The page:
How Women in Tech is elevating West Michigan’s tech scene

Stacy Paul and Ashlea Souffrou are strong leaders in the women tech movement in West Michigan.

Paul’s firm, Array of Engineers, was named a 2024 Michigan 50 Companies to Watch Distinguished Alumni - Great Place to Work Award and Women-Owned Small Business Award." And Souffrou, founder and CEO of SxanPro, was named an EY Finalist for Entrepreneur Of The Year Michigan and Northwest Ohio.

The women are core members of Women in Tech, part of the Technology Council of West Michigan. They go out of their way to support each other, from partnering on projects to just being accountable and sharing best practices and opportunities for growth.

“They're both great examples of women who started very small with startup organizations that have escalated over the past few years,” says Jennifer Wangler, The Right Place’s vice president of technology. “They're also a great example of how women can come together in the community to support and elevate each other.”

Experience shaped new goals

When Paul attended Embry Riddle Aeronautical University’s Florida campus near the Kennedy Space Center, she was the only female student in many of her aerospace engineering classes.

The Right PlaceMore than 80 women took part in Go Beyond on May 9.

After graduation, she went to work at NASA in Houston working on the manned spaceflight program. When she and her husband began their family, they relocated to West Michigan to be closer to relatives. During this transition period, Paul stepped back from her career and did some nonprofit work, teaching college math courses and consulting work.

The experience showed her what worked and didn’t work in organizations.

“I wanted to try to create a space in our community so people didn't have to necessarily leave to work in highly innovative jobs,” says Paul, who also wants to make the field more accessible to women and people of color. “I've been in an industry for 30 years and it hasn't changed enough. I wanted to create a space to allow the younger generation to see how they could be in that space eventually.”

In 2018, she launched Array of Engineers, which offers automated testing solutions, software expertise, and develops embedded hardware. From safety critical aerospace and defense vehicles to agriculture applications, the firm’s engineering solutions enhance the way its customers do business in numerous fields.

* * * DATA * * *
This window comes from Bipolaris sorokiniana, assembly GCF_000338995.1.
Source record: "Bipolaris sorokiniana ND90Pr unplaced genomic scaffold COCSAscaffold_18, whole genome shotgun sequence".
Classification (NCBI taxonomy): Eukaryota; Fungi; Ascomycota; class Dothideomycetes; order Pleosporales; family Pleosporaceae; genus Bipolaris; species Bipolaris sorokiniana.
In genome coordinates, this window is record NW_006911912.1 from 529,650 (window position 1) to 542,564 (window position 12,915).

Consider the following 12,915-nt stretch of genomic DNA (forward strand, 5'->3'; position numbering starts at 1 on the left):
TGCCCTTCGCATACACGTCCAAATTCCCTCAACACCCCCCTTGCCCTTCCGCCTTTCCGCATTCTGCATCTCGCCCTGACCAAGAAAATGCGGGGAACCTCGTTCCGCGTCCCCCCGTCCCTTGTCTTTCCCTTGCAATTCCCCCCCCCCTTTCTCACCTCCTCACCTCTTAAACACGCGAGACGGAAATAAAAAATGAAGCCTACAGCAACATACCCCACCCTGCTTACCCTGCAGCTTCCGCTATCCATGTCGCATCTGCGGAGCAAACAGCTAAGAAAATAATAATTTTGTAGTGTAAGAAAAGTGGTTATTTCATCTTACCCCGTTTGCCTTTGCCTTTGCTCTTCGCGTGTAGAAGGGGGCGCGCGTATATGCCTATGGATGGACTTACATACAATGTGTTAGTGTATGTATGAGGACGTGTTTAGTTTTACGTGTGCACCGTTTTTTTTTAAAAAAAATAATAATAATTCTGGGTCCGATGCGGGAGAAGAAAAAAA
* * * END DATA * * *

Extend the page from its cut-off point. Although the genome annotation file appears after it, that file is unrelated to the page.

Courtesy of Stacy PaulStacy Paul is the founder and CEO of Array of Engineers.

The certified woman-owned small business has garnered praise as one of the best workplaces in the state.

Innovation springs from necessity

In 2018, Souffrou created SxanPro, a mobile app that uses barcode scanning technology to capture manufacturer data on medical supplies and devices.

“It started because I needed a better way to inventory supplies for hospital closures, because writing down product information like expiration date and lot number took a lot of time,” says Souffrou.

After learning about UDI, a universal barcoding system that was being integrated into health care manufacturing, she took her beta app that scanned with UDI into these hospitals to help with inventorying.

Rapid Growth During her keynote, Shannon Cohen spoke about building up community and belonging. 

“People in the supply chain saw what I was able to do and were amazed by how fast and accurately I was able to capture this information,” says Souffrou. “From there, I knew that what I had created could have a larger impact on the health care supply chain. Now we have supply chain leaders in hospitals across the country using the data our technology captures to make better decisions that improve efficiency, recover costs, and enhance patient safety.”

Souffrou’s most recent accolade is providing greater visibility and credibility for the firm and opening doors to new partnerships and opportunities.